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Francie Larrieu-Smith

Perfect Choice for Hall of Fame

Published November 30, 1998, in The Post-Standard.

By Dr Kamal Jabbour, Contributing Writer

USA Track & Field announced the election of Francie Larrieu-Smith to the National Track and Field Hall of Fame in Indianapolis, IN. The twentieth annual Hall of Fame induction ceremony will take place in Orlando, Florida, on December 3 during USATF's annual meeting.

USATF is the United States governing body for track and field, distance running and race walking, with headquarters in Indianapolis, Indiana. Patricia Rico is USATF's president, and Craig Masback is its chief executive officer.

Eligible voters for the 1998 inductions included the Track and Field Writers of America, past Hall of Fame members, USATF Association presidents, chairmen of USATF standing sports committees and members of USATF's Athletes Advisory Committee.

Now competing as a master runner, Larrieu-Smith's open racing career spanned four decades, during which she set 35 American records, won 21 national titles, and became a member of five Olympic teams. At age 19, Larrieu-Smith ran the 1,500 meters in the Munich 1972 Olympics. She also ran the 1,500 meters in the 1976 Montreal Olympics, qualified for the Moscow Olympic team in 1980, and ran the 10,000 meters at the 1988 Seoul Olympics. In 1992, Larrieu-Smith qualified for the Olympic Marathon in Barcelona. Her teammates selected her to carry the U.S. flag during the parade of athletes at the Opening Ceremonies.

In the early stages of her competitive career, Larrieu-Smith focused on the middle distances, repeatedly setting American records from 1,000 meters to 2 miles. As her running matured, she moved up to the longer distances, finishing fifth in the 10,000-meters Olympic finals in Seoul in 1988, and a surprise qualifier for the Olympic Marathon in 1992, running the Houston Marathon in 2:30:39 at age 39. At one point or another, she was ranked nationally in every event from 800 meters to the Marathon.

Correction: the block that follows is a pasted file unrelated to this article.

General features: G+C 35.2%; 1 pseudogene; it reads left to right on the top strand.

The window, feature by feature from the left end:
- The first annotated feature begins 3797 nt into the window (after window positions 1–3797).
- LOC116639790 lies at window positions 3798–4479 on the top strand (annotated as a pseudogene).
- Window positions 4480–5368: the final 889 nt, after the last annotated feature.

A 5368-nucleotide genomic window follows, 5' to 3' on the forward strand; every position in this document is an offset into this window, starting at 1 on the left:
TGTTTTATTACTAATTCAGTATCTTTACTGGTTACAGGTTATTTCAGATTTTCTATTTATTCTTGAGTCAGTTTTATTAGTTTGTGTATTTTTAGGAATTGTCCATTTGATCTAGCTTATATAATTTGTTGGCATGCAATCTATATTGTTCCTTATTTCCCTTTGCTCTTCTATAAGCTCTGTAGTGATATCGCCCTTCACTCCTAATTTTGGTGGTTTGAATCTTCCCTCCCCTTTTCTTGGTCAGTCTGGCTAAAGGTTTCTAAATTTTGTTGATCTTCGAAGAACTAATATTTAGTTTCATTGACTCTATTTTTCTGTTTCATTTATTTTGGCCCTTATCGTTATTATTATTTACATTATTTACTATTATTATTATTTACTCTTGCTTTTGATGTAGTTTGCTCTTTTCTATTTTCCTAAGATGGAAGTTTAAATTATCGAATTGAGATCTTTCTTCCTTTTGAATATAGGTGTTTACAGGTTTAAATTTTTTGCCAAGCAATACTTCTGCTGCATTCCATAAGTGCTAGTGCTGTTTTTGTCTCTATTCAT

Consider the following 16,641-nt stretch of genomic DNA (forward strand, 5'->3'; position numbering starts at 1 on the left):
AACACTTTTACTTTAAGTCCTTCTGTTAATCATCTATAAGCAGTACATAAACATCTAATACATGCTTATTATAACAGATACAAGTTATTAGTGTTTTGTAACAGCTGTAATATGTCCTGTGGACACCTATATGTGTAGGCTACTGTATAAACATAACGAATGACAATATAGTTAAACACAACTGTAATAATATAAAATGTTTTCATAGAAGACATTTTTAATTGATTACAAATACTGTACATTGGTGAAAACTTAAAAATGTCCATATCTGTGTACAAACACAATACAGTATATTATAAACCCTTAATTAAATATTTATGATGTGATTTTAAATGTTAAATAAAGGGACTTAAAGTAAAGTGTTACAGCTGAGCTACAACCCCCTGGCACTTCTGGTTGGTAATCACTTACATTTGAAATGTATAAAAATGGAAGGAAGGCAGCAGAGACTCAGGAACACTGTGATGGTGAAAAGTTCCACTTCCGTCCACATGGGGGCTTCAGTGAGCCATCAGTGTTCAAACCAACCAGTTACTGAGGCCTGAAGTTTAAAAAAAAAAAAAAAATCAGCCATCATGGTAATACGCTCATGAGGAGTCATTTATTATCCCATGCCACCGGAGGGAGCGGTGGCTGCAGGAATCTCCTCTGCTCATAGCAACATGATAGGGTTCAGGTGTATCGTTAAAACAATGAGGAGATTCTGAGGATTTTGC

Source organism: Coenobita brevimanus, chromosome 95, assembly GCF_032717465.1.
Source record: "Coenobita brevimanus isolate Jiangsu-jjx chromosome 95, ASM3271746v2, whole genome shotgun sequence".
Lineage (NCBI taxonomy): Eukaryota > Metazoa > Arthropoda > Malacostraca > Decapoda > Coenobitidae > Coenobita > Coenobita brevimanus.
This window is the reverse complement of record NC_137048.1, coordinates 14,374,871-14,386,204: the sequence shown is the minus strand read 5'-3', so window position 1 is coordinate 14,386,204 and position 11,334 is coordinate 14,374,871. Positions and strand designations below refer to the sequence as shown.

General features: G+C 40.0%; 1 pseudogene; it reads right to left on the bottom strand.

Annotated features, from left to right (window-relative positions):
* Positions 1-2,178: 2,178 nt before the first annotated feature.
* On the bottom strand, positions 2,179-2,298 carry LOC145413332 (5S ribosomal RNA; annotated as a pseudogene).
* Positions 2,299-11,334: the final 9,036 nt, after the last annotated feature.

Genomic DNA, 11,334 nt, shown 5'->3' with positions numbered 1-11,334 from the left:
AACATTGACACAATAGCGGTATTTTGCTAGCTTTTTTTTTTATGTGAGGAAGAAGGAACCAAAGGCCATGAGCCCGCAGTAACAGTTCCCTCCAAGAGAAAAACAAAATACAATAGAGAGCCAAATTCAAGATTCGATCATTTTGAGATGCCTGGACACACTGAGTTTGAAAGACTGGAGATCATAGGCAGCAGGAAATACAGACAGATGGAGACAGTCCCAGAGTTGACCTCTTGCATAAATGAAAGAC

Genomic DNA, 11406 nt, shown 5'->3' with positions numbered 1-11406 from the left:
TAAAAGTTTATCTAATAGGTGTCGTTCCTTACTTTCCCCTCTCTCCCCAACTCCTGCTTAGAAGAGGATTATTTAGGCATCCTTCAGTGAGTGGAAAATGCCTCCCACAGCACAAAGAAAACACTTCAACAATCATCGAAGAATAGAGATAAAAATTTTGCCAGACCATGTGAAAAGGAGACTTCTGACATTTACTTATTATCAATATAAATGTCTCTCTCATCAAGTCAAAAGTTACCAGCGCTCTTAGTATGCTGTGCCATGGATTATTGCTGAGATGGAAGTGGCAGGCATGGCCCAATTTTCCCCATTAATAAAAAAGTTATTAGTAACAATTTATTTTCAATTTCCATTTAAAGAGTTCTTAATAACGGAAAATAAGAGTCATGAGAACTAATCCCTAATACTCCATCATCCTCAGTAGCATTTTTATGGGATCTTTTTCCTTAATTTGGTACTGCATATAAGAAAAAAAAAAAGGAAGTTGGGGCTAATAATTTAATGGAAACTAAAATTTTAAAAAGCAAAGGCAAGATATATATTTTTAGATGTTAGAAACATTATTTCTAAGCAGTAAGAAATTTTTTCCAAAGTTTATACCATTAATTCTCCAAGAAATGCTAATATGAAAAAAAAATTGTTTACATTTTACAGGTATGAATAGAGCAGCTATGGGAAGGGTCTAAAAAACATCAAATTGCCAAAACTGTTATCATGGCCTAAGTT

Larrieu-Smith's contributions to distance running extended beyond the track and the roads. As National Honorary Chair for the Susan G. Komen Breast Cancer Foundation, she lent her support to the Race For The Cure, and ran many of the series races wearing the number 1 bib. Sports podiatrist Janet Keeney-Valenza featured Larrieu-Smith in her video "Running Free of Injury".

In last October's Chicago Marathon, Larrieu-Smith led the 3:40 group for the US Postal Service Pacing Team. A few years ago, the staff of Runner's World magazine developed the idea of pacing groups to assist runners of every ability to qualify for the Boston Marathon, or just to achieve a personal record. A select group of experienced runners take charge of their runners, and guide them through the Marathon at the desired target pace.

Thus, with a personal record of 2:27:35 that she ran in 1991 at the London Marathon, Larrieu-Smith trained to run the Chicago Marathon in 3:40, the qualifying time for Boston for women 18 through 34 years old. Commenting on her preparation for Chicago, she admitted to training as seriously for a 3:40 attempt as she did for any other Marathon. Evidently, Larrieu-Smith gave every Marathon the respect that the distance of 26 miles 385 yards commanded.

On the personal front, Larrieu-Smith is married to Dr. Jimmy Smith, an Associate Professor of Kinesiology at Southwestern University, and they live in Georgetown, Texas. At Southwestern's Human Performance Laboratory, Smith conducts research on the factors limiting high intensity exercise. Smith is a competitive cyclist, and his father was a successful coach. Smith's life experiences and his professional specialization provide the ideal support for his wife's athletic career.

Larrieu-Smith's election into the USATF Hall of Fame is not her first induction into an athletic hall of fame. In 1987, she was inducted into the Road Runners Club of America Hall of Fame, in the same class as running legends Bill Bowerman, Oregon's long-time coach, and Don Cardong, 1976 Olympian and writer.

Kamal Jabbour runs and writes on the hills of Pompey, New York. His RUNNING Column appears in The Post-Standard on Mondays. He maintains The Syracuse Running Page and receives email at

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